The Southern Africa country joins Kenya, Chad and Djibouti on the list of countries that have been reported to the Security Council for hosting Bashir despite an existing warrant of arrest against him.
“The chamber has informed the United Nations Security Council and the Assembly of States Parties to the Rome Statute of Omar al-Bashir’s visits to Kenya, Djibouti and Chad as well as of the non cooperation of the Republic of Malawi in arresting Bashir,” a statement posted on the ICC website indicated.
The ICC told the UN Security Council that the four countries have failed to honour the obligation of cooperation as required by the Rome Statute which they signed when they became members of the ICC.
According to ICC, “It is for the United Nations Security Council and the Assembly of States Parties to take any measure they may deem appropriate to ensure the full cooperation with the ICC.”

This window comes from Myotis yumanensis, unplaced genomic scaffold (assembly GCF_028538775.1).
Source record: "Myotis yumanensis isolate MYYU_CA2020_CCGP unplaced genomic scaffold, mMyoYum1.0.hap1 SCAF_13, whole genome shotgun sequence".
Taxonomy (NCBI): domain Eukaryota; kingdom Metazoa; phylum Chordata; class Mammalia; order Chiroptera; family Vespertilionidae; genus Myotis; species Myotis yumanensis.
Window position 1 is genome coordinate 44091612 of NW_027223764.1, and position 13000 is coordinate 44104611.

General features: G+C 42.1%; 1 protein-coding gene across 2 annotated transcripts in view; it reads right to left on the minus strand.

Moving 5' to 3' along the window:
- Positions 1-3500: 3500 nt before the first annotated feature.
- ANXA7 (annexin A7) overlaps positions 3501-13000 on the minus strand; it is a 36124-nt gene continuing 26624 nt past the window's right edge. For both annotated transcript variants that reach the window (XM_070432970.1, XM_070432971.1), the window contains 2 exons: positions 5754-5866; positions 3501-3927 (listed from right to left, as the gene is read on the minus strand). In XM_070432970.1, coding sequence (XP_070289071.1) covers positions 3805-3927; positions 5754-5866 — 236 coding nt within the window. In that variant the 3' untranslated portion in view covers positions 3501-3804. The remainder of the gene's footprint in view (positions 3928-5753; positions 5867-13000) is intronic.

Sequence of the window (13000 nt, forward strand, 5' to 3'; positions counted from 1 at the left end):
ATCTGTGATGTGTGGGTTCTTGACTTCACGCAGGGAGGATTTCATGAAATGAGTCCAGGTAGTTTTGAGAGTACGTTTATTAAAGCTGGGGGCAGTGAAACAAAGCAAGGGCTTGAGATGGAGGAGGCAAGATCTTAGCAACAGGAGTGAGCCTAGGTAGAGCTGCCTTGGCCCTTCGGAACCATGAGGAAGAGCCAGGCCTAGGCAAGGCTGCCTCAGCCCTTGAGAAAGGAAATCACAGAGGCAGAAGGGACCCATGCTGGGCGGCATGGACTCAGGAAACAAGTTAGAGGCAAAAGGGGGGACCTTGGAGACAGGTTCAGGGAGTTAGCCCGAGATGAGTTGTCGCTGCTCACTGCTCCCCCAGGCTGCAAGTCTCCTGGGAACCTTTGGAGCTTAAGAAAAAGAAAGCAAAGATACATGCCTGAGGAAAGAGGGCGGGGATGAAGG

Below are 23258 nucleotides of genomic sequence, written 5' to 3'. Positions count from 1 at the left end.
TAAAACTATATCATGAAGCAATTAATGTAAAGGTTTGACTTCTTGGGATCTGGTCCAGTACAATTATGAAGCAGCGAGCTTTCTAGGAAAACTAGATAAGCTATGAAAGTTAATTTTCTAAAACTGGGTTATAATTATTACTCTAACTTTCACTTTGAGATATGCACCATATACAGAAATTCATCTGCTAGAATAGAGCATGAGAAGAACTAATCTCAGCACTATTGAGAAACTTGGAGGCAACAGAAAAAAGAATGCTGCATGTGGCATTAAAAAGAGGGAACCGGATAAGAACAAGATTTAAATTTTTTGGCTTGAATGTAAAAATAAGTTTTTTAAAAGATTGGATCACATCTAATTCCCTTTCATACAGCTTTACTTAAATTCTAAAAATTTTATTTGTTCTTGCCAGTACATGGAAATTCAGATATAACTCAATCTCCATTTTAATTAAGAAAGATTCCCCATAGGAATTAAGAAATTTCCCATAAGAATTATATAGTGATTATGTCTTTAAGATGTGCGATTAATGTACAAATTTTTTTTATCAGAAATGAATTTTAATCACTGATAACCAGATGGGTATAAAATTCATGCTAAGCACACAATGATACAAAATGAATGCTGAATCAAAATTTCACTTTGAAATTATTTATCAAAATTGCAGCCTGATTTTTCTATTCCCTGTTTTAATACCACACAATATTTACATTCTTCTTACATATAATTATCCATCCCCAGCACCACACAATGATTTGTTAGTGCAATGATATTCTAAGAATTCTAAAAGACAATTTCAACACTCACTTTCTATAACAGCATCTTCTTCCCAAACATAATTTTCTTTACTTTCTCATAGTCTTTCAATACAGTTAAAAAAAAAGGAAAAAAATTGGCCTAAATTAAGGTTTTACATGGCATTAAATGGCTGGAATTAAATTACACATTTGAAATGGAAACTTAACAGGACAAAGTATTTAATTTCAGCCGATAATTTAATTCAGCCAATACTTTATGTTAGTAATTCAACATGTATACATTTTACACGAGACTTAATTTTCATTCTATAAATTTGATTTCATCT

Bashir who is wanted for war crimes visited Kenya in August last year and despite calls to arrest him Kenya ignored the directives from the court and the civil society.
Recently, Attorney General Githu Muigai appealed against a court ruling that directed Bashir to be arrested should he ever step on Kenyan soil.
Kenya has six of its own in the books of the ICC following the post election violence in 2008 that is blamed for the loss of 1,333 lives and displacement of 350,000 people.
Come January, the six suspects will know their fate when the judges give their verdict if the two cases will proceed to full trial or not.
ICC which has no police of its own depends on member States to arrest people wanted by the Hague based court.
The ICC issued an arrest warrant for Bashir in 2009 on five counts of crimes against humanity, two counts of war crimes and three counts of genocide.
Some of the implications of being reported to the ICC include the UN Security Council imposing economic and travel sanctions.
The UN Security Council can ask ICC member States to sanction governments that violate international codes.
Other implications are also a negative international image for those countries.
The African Union has argued that regional peace should override international recommendations.